If you’ve never tried a Vietnamese Banh Mi Sandwich… It’s time.
Street food is a weakness of mine. When I travel anywhere, it’s the first thing I look for. You can often get the real sense of a country’s (or city’s) culinary clout by what you purchase from a rickety cart on a bustling corner.
In some way, such workman-meals give away a culture’s deeper secrets. What can the average cart-pushing cook whip up on the sidewalk? What does that say about a people group’s creativity, ingenuity, and zest for life?
You can learn a lot about people by what and how they cook, if you just pay attention.
Some of the best meals of my life have come from street carts. Of course, these were not the most elegant and artful meals I’ve ever eaten. They lacked trendy ingredients, pristine plating, and a lavish environment in which to enjoy them.
Yet as for pure flavor and memorability, street food rules in my book!
There are several meals I ate more than two decades ago that are still so fresh in my mind, I can taste their distinct flavors from memory. Some so unique, I may never be able to recreate them quite right.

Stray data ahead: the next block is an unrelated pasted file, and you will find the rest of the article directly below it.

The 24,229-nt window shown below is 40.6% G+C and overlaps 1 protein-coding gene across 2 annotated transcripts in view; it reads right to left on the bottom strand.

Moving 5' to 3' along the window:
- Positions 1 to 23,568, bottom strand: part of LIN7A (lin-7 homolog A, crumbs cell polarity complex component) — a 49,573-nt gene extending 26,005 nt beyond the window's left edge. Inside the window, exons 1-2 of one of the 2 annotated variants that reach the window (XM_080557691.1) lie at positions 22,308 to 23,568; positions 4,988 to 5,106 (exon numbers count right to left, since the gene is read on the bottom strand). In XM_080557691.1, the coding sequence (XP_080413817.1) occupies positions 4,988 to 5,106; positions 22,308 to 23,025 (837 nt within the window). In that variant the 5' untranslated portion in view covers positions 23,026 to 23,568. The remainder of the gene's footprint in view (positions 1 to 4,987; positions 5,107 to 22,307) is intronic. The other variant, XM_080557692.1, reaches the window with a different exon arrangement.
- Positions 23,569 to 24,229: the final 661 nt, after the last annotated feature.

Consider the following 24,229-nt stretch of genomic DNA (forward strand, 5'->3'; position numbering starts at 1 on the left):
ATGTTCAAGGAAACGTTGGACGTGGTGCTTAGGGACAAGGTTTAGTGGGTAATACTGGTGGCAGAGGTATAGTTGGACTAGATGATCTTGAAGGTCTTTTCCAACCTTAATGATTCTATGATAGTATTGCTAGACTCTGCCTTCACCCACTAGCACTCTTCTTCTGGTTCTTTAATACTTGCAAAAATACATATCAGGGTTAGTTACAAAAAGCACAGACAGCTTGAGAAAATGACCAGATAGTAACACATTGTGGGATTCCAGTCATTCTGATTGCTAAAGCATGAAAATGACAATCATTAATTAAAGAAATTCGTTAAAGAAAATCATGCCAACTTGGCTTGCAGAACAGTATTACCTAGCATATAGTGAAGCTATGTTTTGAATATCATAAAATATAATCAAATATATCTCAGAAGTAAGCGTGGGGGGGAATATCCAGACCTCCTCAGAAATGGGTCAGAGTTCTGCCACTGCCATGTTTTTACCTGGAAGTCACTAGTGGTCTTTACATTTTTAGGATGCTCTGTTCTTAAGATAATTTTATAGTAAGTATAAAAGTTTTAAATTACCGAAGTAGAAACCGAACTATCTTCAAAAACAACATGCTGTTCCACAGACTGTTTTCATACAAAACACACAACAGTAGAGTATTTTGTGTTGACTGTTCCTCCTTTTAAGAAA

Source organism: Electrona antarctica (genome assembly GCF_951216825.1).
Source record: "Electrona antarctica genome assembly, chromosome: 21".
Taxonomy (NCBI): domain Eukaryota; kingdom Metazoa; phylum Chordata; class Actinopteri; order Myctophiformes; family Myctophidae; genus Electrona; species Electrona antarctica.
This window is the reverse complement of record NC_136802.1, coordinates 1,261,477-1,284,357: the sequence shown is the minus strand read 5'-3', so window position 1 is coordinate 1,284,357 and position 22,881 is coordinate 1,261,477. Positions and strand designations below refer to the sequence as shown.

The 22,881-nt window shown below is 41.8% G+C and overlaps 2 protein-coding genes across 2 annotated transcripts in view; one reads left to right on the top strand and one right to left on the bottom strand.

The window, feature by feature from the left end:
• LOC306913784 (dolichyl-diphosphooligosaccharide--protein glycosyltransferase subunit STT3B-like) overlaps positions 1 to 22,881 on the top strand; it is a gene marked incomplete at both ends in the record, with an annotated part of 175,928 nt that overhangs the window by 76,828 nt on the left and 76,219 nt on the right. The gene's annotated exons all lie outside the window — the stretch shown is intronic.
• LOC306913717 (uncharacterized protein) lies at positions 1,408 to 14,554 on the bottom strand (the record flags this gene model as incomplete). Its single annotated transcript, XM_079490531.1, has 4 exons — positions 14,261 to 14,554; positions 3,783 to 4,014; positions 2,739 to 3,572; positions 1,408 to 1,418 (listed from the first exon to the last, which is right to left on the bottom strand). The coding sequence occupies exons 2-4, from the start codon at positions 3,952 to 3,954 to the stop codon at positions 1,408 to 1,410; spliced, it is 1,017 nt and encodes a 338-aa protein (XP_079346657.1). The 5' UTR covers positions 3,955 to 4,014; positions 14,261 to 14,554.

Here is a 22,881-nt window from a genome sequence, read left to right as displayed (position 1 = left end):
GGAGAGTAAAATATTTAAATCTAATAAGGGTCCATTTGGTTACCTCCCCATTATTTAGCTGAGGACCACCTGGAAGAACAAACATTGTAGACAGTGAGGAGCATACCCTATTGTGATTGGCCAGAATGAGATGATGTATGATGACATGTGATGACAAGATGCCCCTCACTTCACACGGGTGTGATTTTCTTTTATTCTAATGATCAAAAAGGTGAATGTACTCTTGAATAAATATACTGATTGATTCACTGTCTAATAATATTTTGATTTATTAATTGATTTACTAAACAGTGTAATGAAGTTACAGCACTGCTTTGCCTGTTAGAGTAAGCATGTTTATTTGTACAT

Vietnamese is my all-out favorite regional cuisine. Fresh, funky, full-bodied, and fragrant. In my mind the Vietnamese hold the eastern market on flavor and appeal.
As for street food, Vietnam offers a thrilling array of choices. Salad bowls, soups, chicken wings, and spring rolls are all sold curbside to hungry passers. Yet above all these, reigns the Vietnamese Banh Mi Sandwich.
Banh Mi is the term for a Vietnamese baguette made with a combination of wheat and rice flours. A Vietnamese Banh Mi Sandwich is stuffed with various marinated meats, cucumbers, herbs, and pickled veggies. Most Banh Mi sandwiches are also spread with pate’. The bread and pate’ are no surprise to historians, as Vietnam was a french colony in the 1800s.
The marinated meats and the pickled veggies are the standout items on this sandwich. In my version of the Vietnamese Banh Mi Sandwich, the chicken is soaked in a fish sauce and lime juice marinade.
Don’t be tempted to skip the fish sauce. It is a vital part of Vietnamese cooking. My suggestion with fish sauce is, hold your nose while pouring. The heinous odor will diminish once cooked, leaving a remarkable flavor.
I left the pate’ off my Banh Mi sandwiches and added a little mayonnaise. I felt the mayo offered a smooth creamy base and didn’t distract from the star ingredients!
Grilling the marinated chicken creates a caramelized crust with a juicy interior. For those without access to a grill, you could definitely broil the chicken for a similar effect. Although, I suggest investing in an iron grill pan. A good grill pan will produce wonderful grill marks, plus the fat and juices run away from the meat just like on an outdoor grill!
A Banh Mi Sandwich is always a big hit any time I make them. Give it a try!
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